The Flexibility Act: PPP Loan Requirements Reduced to 60 percent
The Paycheck Protection Program (PPP) has been a mixed bag in terms of providing crisis relief for business owners. On the one hand, the program will assist over 30 million business owners. On the other hand, the rules for loan forgiveness have been difficult to follow and in flux. It seemed like construction business owners would have to settle for these strict requirements — that is, until now.
With the passing of the PPP Flexibility Act, congress has made substantial changes to the PPP initiative. Below, we go over the Act and look at what’s changing and what’s staying the same. For assistance with applying for a PPP loan before the deadline, consult a Lakeland construction attorney from Cotney Attorneys & Consultants.
Changes Under the Flexibility Act
By now, you shouldn’t be surprised by any new changes made to the PPP. The Small Business Administration (SBA) is set to publish its 19th Interim Final Rule. We’ve covered changes made to the PPP loan requirements before, but we believe these new changes will be of particular benefit to those in the construction industry:
- Loan Forgiveness: The Act made a couple of important changes regarding loan forgiveness. To start, the amount that must be spent on payroll expenses has been reduced from 75 percent to 60 percent. This is great news considering that construction companies must also consider their rent and utility expenses. Even if your company doesn’t quite hit the 60 percent threshold, it may still qualify for partial forgiveness.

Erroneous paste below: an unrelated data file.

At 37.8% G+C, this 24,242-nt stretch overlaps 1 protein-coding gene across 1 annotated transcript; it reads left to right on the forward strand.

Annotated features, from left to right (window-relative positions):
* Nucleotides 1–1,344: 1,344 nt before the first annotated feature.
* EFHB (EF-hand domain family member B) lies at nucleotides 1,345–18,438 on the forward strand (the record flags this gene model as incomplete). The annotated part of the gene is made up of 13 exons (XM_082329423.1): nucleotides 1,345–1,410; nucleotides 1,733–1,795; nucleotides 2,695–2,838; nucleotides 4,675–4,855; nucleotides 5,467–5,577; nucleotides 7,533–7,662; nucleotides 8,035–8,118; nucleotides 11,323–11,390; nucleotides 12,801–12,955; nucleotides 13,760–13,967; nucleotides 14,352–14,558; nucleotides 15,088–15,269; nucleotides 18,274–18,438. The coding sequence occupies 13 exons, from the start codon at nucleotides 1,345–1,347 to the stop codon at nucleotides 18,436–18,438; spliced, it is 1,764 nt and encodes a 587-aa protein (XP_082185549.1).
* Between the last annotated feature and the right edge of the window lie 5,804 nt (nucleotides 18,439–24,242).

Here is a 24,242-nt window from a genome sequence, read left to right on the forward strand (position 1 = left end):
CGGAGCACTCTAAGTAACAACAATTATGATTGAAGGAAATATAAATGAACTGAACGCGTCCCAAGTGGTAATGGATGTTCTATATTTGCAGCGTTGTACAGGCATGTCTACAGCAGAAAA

- Covered Period: The Act extends the covered period for loan forgiveness from eight weeks to 24 weeks. Previously, business owners were under the gun to spend the entirety of their loan within an eight-week period if they wanted it to be completely forgiven. This left many business owners hesitant to spend their money in the first place. Now, you can benefit from this financial cushion for roughly half a year.
- Replacing full-time equivalent employees: Under the Act, business owners now have between June 30, 2020, and December 31, 2020, to replenish their full-time headcount. Deciding who qualifies as a full-time equivalent employee can be confusing in and of itself. Review our previous article on the topic for a better picture of your full-time headcount requirements.
- Maturity Date: The Act extends the maturity date for loans made after June 5th, 2020, from two to five years, meaning that borrowers have a full five years before unforgiven loan amounts must be paid back in full. Those who borrowed before June 5th can still qualify for a later maturity date if their lender agrees.
We hope this article has shed further light on PPP loan requirements. We understand that following these rules and requirements may be frustrating, but it could be your best chance of seeing your business through these difficult times. If your business requires assistance applying for a PPP loan or financial advice in general, call Cotney Attorneys & Consultants and one of our Lakeland construction attorneys would be more than happy to assist you.
If you would like to speak with a Lakeland construction lawyer, please contact us today.
Disclaimer: The information contained in this article is for general educational information only. This information does not constitute legal advice, is not intended to constitute legal advice, nor should it be relied upon as legal advice for your specific factual pattern or situation.